Tyger, Tyger

To pick up Tales of the Big Game Hunters is to suffer instant culture shock. The book plunges us into a world in which animals are slaughtered for the ivory, the skins, the racks, and the wonderful dangerous pleasure of the chase and kill. The British imperium is at its height, white supremacy unquestioned by white man, black, or yellow. Paternalism reigns. The white hunter rushes in to save a black village from marauding elephants or to kill a man-eating lion and tiger often at great personal peril. But he takes it as his due that the grateful natives will shower him with food and drink and that the tale of his heroic exploit will become a village legend passed on from father to son. All this tends to jolt late-20th-century sensibilities. But it is the world these people inherited, take it or leave it. I strongly recommend taking it.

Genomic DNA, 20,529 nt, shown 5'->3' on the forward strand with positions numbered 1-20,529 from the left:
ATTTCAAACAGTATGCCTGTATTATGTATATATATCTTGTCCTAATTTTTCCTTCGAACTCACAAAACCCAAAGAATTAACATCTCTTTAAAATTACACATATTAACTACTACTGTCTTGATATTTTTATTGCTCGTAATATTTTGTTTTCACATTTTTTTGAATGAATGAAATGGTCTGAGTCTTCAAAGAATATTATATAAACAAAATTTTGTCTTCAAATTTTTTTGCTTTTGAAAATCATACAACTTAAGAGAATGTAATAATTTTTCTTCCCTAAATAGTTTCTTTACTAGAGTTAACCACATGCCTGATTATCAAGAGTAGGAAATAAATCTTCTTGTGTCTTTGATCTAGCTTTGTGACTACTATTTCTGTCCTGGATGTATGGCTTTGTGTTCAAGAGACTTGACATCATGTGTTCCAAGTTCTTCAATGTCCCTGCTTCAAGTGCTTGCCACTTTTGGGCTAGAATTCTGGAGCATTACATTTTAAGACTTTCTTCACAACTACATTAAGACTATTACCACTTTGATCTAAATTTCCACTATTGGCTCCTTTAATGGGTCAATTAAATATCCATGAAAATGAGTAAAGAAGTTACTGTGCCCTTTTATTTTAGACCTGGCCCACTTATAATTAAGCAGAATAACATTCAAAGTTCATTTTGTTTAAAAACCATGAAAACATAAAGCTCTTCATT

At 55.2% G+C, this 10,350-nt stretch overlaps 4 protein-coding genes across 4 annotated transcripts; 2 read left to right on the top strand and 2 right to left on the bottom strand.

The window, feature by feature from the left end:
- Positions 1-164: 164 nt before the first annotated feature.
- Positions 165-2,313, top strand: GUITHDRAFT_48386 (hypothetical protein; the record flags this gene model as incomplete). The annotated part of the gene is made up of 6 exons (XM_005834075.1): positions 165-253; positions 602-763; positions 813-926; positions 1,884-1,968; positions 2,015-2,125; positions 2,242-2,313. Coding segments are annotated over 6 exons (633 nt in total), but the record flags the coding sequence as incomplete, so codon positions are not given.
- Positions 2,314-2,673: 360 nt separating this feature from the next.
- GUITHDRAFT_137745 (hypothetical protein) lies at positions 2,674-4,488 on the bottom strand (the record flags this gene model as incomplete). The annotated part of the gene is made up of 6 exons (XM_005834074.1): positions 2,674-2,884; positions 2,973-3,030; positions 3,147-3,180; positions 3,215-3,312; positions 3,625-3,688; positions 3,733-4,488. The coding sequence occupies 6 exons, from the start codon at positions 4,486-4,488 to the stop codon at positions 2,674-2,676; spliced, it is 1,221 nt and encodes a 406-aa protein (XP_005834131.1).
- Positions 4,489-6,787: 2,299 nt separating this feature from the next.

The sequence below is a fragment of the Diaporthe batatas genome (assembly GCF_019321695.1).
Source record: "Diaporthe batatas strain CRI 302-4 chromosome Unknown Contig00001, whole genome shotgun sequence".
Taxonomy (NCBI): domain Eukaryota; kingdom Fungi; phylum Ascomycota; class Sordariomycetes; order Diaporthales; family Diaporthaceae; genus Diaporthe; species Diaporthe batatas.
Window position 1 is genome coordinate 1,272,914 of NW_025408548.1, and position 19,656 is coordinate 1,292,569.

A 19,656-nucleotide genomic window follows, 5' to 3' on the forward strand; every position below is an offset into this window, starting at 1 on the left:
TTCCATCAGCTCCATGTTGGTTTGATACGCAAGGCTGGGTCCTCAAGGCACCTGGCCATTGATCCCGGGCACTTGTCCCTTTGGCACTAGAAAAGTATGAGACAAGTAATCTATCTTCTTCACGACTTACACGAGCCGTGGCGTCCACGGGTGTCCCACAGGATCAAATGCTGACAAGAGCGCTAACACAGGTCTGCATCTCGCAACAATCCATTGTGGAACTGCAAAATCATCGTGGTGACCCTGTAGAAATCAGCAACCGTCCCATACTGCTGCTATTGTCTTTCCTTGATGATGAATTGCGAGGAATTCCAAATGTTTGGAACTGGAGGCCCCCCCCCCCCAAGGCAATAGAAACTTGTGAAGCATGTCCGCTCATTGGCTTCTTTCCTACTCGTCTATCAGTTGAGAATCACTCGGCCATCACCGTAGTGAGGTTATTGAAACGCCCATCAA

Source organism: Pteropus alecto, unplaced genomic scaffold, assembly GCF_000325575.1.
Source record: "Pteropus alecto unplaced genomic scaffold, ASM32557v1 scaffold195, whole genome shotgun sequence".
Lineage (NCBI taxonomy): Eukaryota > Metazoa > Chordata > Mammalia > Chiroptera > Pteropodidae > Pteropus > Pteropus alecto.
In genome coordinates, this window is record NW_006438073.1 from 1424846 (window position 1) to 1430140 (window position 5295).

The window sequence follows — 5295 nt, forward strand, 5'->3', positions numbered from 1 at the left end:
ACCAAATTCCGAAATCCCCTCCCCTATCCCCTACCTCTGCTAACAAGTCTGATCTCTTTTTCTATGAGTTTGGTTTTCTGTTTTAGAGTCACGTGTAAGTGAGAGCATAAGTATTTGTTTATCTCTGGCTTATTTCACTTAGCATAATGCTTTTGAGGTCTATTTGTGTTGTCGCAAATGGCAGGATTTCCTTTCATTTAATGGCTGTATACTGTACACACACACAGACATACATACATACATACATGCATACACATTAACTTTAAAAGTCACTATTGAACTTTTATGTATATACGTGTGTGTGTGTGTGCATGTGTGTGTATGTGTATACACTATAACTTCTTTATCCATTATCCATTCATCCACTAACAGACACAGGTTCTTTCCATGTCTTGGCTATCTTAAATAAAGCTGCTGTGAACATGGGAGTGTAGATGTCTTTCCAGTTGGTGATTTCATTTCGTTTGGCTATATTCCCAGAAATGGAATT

Kenneth Kemp has selected 23 spine-tingling stories by a score of legendary great game hunters of the mid- and late 19th century, much of this material long since out of print. Here are such great figures as F.C. Selous, the South African scout who would die at the hand of a German sharpshooter in World War I, Sir Samuel Baker, whose work on the rifle is still acclaimed as seminal, great elephant hunters such as Arthur Henry Neumann and James Sutherland, and a dozen other larger-than-life luminaries from the hunting pantheon.

What is astonishing is how well so many of these men write....

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